Mayor of Greater Manchester, Andy Burnham, said: “Thousands of passengers are impacted every day by delayed trains crawling through central Manchester. This has a knock-on effect for the whole of the North as services get delayed and platforms get overcrowded.
“Improving capacity on the Castlefield Corridor in Manchester is essential if we are going to fix the railways in the North. But, frustratingly, Network Rail and Ministers continue to put it off and drag their feet.
“Building two new platforms at Manchester Piccadilly has been reviewed multiple times by Network Rail and each review has concluded that the work must be carried out. If the Prime Minister wants an example of a “shovel-ready” project that will bring benefits to the entire North of England then he should commit to investing in the Castlefield Corridor in the forthcoming Budget.
“It is time Government gave passengers in the North the same level of commitment they have given passengers in London.”
Cllr Judith Blake, Leader of Leeds City Council and West Yorkshire Combined Authority Transport Lead, said: “I am fully supportive of the need to invest in the Castlefield corridor which is causing significant congestion across the North of England’s rail network, including for services in West Yorkshire.
“The disruption faced by rail passengers in the North is in part a consequence of a failure to invest in rail infrastructure improvements. Decades of underinvestment has left the North of England without the modern, reliable transport network which is needed if we are to achieve our economic ambitions and raise living standards for all our communities.
“We will continue to call on the government to also deliver improvements that increase capacity in Leeds station, as well as deliver HS2 in full and integrated with Northern Powerhouse Rail with a station in Bradford city centre. We are also calling for an upgraded trans-Pennine route which will help address the poor transport links between towns and cities in the North and Midlands.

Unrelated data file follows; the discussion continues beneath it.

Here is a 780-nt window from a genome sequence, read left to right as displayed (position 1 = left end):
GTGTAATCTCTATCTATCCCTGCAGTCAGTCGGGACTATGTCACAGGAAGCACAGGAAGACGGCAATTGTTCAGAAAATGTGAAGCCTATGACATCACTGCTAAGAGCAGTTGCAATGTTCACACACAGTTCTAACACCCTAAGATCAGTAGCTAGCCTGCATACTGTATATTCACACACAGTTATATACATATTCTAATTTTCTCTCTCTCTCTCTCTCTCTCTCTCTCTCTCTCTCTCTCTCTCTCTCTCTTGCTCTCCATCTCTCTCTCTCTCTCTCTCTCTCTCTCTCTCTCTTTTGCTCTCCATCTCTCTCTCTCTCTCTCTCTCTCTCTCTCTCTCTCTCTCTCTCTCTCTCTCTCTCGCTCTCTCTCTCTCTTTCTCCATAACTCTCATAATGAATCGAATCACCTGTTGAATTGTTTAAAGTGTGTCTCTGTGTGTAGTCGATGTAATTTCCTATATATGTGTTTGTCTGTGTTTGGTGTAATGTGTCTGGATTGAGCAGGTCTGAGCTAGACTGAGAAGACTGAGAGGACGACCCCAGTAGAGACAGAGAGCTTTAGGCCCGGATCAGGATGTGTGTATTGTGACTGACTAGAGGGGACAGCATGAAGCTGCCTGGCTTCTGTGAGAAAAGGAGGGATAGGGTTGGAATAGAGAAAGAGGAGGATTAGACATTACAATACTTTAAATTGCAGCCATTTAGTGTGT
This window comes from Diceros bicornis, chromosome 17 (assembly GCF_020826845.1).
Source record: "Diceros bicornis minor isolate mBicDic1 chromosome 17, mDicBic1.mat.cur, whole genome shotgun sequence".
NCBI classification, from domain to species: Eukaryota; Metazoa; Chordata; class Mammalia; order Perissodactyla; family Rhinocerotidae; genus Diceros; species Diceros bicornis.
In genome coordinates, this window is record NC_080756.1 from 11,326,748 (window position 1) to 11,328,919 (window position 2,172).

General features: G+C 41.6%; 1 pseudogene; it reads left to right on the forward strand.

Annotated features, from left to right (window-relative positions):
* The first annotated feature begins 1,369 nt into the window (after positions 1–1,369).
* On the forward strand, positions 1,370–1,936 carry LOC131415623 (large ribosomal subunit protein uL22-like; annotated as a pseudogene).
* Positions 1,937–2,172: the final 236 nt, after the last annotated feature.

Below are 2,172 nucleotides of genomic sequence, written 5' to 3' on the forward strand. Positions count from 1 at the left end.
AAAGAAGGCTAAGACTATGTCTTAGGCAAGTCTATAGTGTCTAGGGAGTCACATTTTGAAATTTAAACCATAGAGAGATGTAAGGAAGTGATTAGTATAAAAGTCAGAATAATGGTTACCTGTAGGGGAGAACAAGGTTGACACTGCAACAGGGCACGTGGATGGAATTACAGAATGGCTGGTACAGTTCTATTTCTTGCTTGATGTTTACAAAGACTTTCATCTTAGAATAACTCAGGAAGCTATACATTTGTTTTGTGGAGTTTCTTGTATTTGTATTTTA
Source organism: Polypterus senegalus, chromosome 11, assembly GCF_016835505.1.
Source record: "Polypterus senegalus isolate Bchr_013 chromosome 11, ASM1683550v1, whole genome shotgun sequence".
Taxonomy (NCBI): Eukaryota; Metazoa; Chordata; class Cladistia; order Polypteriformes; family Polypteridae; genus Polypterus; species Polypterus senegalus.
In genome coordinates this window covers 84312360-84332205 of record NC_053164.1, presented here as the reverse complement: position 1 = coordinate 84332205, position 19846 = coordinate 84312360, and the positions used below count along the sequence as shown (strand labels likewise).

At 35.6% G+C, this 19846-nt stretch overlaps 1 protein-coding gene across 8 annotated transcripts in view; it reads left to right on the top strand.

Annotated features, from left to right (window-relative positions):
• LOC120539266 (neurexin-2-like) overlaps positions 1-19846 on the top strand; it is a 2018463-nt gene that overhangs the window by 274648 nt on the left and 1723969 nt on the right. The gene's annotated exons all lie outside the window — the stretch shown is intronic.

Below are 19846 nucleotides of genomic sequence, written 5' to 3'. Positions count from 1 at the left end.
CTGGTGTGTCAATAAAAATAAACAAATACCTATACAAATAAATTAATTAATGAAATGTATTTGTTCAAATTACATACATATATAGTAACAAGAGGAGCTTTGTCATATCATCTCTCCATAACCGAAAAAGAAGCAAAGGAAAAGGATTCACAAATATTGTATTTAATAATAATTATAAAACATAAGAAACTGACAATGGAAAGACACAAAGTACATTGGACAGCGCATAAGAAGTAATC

“It is vital that all these projects are developed and delivered in full as part of an integrated and coordinated plan.”
Councillor Louise Gittins, Leader of Cheshire West and Chester Council said: “The inadequate infrastructure along the Castlefield corridor in central Manchester, together with the related long outstanding franchise commitments, are a major constraint to prosperity in Cheshire West and the wider West and Wales area.
“Journeys between North Wales, Cheshire West and the large urban area of Manchester are important to everyday lives and therefore improved service frequency and faster journey times are essential to our continued growth and levelling up. Significant investments are urgently required here to help rebalance the economy of the UK and to strengthen the union.”
David Sidebottom, Director at the independent watchdog Transport Focus, said: “Passengers tell us that their priority is a rail service they can rely on. More than anything else they need to get to work, home or further afield in a timely and reliable way.
“We want to hear when this long-promised improvement will get back on track. Government must now provide a plan, including this much-needed investment in infrastructure, to improve performance and tackle overcrowding to rebuild trust amongst passengers.”
Last Autumn Transport for the North made a call to the Government asking for commitment to a dedicated Northern Budget. The three key asks for the dedicated spending fund were: £7 billion to fund a Northern Infrastructure Pipeline of road and rail projects that could begin in the next five years, £39 billion for the whole Northern Powerhouse Rail scheme, and £1 billion for Transport for the North for the next three years.